A fan’s relationship with their team is a weird thing.
It goes through stages, just like love does. Firstly you have the “honeymoon” period, where you discover this awesome new thing that comes into your life and can do no wrong. This is the “buy every jersey and go to every game while blindly defending the team” stage.
Then, there’s the “committed relationship” stage. You realise that, sure, maybe this team has a flaw or two, and there might be others out there that look much more attractive at first glance, but this is your team, for better or worse. Your relationship might be frustrating, it might be destructive. They may even break your heart. But for whatever reason, you’re stuck together.
Or maybe you’re not. Maybe you just drift apart, don’t care about them in the way you once did. Maybe they commit one dreadful act or loss so irreparable your heart says “I’m done”, no matter what they do to win you back. That’s the “breakup” stage.
A lot of Blaze fans over the past two seasons were drifting between the second and third. There was a danger in Coventry that if we continued to see the uninspired, lackadaisical hockey we were “treated” to in 2010/11 and 2011/12, coupled with the seeming indifference of the owners, there was a breakup on the horizon.
Most importantly, though, this wasn’t a “Coventry” team any more.
I have a theory that, in some small way, the most successful and well-loved sports teams end up being moulded and driven by the character of the places they play-a theory that can be applied to the Elite League. Nottingham, for example, is a city that looks modern, fresh and innovative, but has underlying problems of infighting, warring factions and maybe thinks it’s more important on the national stage than it is. Remind you of any EIHL teams nearby?
Sheffield. Another city that’s fairly large, on the surface looks like it could be a major player in UK sport (two big football teams, rugby, and the Steelers) but gets ridiculously excited about little things and always has a chip on its shoulder. Oh, yes, and prefers to focus on a petty internal sporting rivalry that no-one else cares about ahead of national success. Hmm…that sounds like a certain EIHL team…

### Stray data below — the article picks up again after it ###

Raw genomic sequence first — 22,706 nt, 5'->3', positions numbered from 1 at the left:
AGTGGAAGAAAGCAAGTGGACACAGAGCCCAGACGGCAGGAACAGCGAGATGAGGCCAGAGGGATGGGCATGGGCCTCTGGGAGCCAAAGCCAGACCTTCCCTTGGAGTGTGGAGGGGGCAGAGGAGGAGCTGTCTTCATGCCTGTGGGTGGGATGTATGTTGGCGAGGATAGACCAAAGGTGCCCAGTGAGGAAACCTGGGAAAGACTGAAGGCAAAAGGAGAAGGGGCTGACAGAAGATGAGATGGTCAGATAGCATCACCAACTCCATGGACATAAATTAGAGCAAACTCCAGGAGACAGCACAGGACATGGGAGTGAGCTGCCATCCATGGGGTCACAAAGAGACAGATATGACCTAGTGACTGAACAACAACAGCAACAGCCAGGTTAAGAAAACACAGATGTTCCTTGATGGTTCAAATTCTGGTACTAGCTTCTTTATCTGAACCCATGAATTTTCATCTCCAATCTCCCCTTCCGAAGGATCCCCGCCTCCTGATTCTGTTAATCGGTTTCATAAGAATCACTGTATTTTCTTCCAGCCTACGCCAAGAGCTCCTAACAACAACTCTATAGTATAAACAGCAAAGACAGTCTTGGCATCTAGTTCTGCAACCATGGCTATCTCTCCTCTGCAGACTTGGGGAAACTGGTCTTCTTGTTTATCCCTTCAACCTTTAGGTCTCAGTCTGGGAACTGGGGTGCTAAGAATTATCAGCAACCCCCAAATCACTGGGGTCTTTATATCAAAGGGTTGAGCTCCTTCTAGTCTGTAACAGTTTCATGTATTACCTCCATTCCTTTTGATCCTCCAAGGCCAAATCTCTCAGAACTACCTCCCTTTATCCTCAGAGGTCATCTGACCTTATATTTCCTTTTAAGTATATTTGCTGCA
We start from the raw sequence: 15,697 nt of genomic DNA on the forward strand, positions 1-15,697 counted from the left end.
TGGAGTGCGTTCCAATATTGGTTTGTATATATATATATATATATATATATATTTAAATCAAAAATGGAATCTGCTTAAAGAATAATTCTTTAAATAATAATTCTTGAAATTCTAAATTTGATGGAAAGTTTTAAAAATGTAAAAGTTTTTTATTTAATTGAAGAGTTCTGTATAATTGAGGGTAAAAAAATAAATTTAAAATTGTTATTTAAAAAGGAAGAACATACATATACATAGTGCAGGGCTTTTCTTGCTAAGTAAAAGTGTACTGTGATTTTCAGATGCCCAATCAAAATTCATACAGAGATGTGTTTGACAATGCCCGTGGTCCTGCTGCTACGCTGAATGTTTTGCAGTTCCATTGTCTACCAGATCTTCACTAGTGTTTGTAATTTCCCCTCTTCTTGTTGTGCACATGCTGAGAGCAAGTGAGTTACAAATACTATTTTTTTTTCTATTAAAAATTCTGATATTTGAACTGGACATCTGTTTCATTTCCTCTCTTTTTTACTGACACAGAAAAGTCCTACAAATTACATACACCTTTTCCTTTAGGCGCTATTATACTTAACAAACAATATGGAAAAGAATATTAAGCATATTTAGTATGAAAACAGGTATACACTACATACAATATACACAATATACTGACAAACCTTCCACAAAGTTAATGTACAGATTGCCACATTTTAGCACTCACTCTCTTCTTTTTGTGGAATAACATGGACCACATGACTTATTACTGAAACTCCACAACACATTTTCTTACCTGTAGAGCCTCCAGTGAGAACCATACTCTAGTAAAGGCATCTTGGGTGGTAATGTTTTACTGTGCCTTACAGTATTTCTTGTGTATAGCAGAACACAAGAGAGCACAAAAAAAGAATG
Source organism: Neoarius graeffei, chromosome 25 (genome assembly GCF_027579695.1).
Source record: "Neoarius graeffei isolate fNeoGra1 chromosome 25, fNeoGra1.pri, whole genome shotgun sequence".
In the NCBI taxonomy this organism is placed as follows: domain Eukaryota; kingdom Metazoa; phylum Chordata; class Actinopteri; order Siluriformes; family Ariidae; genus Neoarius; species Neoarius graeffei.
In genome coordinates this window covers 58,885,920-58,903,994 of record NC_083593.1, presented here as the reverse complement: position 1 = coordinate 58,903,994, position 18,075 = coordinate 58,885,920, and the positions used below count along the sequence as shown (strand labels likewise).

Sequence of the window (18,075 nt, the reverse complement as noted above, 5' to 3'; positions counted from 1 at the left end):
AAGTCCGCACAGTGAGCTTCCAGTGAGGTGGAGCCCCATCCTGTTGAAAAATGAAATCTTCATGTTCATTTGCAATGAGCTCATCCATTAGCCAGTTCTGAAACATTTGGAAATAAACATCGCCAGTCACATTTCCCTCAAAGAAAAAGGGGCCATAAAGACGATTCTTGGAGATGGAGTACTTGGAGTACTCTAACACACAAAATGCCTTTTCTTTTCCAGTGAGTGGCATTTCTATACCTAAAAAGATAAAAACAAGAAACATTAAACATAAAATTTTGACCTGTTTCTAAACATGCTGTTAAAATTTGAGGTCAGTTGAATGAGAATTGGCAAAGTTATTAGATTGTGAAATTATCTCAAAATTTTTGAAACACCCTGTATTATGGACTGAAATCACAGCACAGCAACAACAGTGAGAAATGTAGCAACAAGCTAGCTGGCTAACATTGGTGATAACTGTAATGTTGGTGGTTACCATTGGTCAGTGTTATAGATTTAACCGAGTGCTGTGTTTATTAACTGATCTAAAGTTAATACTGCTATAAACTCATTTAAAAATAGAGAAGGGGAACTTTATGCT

Cardiff. Capital of Wales-a place that likes to present itself as the underdog, loves putting one over the English but is quick to assume that any measures made by government aren’t made with the best interests of them at heart and nobody takes them seriously even though they really should. Oh, and with national teams that promise much but can’t quite beat the true quality in their fields right now. Hm. Sound familiar, EIHL fans?
My argument is that the best-loved EIHL teams are those that fans can identify with. That for, whatever reason, somehow reflect their city’s identity.
My home town, and that of the Blaze, is an ugly place. Coventry is not a town that appears high on the list of places to visit. The people here are cynical, with a sharp and often cruel sense of humour. We’re used to having to scrap for any recognition, being in the large shadow of Birmingham 20 miles up the road. Jobs are hard to come by, so people in them work hard, and expect a return for their hard-earned money. They hold teams accountable, and expect their teams to do the same.
It’s a town and people that rose from the ashes to become important again through sheer bloody-mindedness after nearly being erased from existence by outside forces.
They complain about their city all the time, but to outsiders, they’ll defend its honour to the death, and expect their teams to show the same pride in where they come from and the town they represent.
This 2012/13 Blaze team, like the ones in Sheffield, Nottingham, Cardiff and elsewhere, can be said to reflect their town perfectly. It’s not the fanciest, prettiest team in the league. It’s not a team with an inflated idea of its own importance. It’s not a team that’ll go out and complain when things don’t go their way. It’s a team that’s proud to represent the city and people it does-a team that has the same quiet bloody-mindedness and penchant for achieving things against the odds that its town does.
A team that nearly died, just like its home town, and has come back bigger, faster and stronger.
It’s a team built on and by the very scarred, hard-bitten soul of the place it plays in.
It feels like it’s part of us, like our city will forever be a part of who we are.
And that’s why, this season, Coventry loves the Blaze again.
It’s risen from the ashes, tight-knit, hostile to outsiders, and more-bloody minded than a herd of mules, just like the city and its people.
And we wouldn’t change any of it for the world.